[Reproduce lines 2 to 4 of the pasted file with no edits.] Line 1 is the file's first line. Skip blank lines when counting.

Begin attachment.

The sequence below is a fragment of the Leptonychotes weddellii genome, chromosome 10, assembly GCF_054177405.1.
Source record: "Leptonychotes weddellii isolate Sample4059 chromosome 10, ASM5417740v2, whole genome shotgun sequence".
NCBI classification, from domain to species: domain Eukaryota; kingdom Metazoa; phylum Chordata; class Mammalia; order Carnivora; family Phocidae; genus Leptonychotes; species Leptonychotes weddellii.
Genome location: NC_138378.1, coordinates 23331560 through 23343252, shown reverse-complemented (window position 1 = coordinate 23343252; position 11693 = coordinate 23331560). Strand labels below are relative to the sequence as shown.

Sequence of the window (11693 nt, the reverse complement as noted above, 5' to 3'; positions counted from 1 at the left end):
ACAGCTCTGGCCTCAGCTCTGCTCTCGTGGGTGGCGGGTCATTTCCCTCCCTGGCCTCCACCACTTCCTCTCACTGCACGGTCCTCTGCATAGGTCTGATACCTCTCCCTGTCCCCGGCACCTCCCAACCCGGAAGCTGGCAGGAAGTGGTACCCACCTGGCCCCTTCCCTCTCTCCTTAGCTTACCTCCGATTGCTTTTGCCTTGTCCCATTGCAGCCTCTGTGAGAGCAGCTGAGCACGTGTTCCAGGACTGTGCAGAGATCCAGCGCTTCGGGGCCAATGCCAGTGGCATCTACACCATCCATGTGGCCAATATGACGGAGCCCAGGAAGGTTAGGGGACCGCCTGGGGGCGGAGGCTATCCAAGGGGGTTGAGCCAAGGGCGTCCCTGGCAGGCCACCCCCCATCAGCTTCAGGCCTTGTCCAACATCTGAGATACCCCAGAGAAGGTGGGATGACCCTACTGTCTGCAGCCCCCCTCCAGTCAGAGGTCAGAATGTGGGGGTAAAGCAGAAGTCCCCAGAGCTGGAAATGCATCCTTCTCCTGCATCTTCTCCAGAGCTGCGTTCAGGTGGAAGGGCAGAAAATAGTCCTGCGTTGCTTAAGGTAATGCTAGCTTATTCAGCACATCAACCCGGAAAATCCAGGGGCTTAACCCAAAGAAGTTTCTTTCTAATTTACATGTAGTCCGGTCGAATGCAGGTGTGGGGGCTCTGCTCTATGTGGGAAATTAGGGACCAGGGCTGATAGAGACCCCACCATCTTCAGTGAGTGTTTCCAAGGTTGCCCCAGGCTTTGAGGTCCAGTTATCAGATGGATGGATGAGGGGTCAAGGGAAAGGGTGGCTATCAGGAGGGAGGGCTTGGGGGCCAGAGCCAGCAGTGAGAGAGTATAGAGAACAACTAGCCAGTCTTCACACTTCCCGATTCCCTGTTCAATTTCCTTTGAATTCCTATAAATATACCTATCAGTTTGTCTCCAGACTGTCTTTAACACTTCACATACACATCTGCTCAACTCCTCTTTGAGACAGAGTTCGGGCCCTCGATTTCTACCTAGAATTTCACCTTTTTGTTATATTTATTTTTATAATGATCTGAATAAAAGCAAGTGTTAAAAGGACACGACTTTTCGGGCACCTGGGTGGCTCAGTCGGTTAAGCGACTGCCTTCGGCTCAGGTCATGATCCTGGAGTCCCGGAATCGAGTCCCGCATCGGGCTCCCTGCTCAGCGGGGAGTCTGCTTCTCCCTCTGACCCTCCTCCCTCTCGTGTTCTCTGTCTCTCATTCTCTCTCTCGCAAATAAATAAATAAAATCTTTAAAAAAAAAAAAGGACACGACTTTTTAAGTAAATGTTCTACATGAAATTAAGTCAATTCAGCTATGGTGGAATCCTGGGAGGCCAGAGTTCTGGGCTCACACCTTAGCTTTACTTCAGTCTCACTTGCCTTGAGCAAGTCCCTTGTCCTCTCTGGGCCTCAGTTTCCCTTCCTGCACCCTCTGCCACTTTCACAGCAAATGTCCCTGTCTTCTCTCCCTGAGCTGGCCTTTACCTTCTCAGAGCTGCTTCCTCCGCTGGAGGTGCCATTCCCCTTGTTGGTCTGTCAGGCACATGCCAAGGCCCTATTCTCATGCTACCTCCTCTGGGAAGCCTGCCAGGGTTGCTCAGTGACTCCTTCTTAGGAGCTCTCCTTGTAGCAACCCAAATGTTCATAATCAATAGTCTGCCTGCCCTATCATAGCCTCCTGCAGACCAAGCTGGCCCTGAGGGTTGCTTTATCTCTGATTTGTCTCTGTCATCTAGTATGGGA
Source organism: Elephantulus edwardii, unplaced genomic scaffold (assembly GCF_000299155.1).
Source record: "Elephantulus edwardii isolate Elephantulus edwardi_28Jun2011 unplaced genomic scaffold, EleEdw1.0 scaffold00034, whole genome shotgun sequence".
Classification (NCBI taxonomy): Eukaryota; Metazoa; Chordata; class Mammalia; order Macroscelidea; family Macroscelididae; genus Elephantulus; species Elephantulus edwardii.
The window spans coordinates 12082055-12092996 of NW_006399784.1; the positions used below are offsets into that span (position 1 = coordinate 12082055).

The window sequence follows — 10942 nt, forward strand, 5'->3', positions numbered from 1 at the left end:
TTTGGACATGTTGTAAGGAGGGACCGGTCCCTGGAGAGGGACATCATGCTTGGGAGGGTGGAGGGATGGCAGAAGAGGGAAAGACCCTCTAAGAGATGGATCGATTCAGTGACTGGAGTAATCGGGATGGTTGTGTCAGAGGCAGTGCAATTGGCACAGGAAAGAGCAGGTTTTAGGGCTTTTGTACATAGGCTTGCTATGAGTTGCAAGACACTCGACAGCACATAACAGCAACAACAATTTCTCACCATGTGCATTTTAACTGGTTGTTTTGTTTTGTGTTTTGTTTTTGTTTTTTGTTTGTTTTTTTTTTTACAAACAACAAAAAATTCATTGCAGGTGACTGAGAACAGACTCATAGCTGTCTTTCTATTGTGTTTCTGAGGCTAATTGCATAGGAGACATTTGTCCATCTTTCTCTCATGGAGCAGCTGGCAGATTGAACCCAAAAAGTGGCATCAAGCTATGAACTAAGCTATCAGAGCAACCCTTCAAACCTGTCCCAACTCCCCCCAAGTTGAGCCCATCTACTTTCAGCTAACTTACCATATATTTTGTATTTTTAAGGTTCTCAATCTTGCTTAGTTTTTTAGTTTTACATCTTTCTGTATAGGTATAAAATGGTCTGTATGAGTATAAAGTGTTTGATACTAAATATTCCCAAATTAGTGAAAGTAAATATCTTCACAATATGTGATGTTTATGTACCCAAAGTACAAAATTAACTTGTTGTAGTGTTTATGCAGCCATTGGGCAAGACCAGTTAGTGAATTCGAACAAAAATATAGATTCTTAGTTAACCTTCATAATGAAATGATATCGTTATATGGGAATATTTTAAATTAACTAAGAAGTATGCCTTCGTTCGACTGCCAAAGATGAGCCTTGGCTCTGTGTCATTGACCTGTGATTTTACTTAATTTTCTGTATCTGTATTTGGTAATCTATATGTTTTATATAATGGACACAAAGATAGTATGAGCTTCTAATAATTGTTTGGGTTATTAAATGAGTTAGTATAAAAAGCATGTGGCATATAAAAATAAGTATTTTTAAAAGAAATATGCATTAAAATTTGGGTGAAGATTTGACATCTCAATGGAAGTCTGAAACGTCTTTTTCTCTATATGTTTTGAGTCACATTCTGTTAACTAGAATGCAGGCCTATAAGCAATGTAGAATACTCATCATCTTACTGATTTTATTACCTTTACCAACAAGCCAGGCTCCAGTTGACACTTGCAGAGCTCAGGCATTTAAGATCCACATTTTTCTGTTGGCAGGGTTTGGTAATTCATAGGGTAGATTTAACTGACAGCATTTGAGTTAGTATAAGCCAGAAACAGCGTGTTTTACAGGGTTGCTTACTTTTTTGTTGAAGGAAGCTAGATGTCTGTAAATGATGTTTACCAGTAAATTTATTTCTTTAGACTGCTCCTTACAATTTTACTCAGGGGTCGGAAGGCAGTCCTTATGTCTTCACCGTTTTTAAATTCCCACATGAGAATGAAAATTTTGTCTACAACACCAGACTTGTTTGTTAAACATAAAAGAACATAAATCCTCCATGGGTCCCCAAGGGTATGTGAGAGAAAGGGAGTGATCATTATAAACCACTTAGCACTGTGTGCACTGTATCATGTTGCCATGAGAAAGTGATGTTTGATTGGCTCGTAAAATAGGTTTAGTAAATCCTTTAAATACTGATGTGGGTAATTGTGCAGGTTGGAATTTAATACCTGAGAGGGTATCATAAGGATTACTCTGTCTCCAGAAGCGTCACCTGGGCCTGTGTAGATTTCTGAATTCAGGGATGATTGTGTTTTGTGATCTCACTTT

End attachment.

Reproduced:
Source record: "Leptonychotes weddellii isolate Sample4059 chromosome 10, ASM5417740v2, whole genome shotgun sequence".
NCBI classification, from domain to species: domain Eukaryota; kingdom Metazoa; phylum Chordata; class Mammalia; order Carnivora; family Phocidae; genus Leptonychotes; species Leptonychotes weddellii.
Genome location: NC_138378.1, coordinates 23331560 through 23343252, shown reverse-complemented (window position 1 = coordinate 23343252; position 11693 = coordinate 23331560). Strand labels below are relative to the sequence as shown.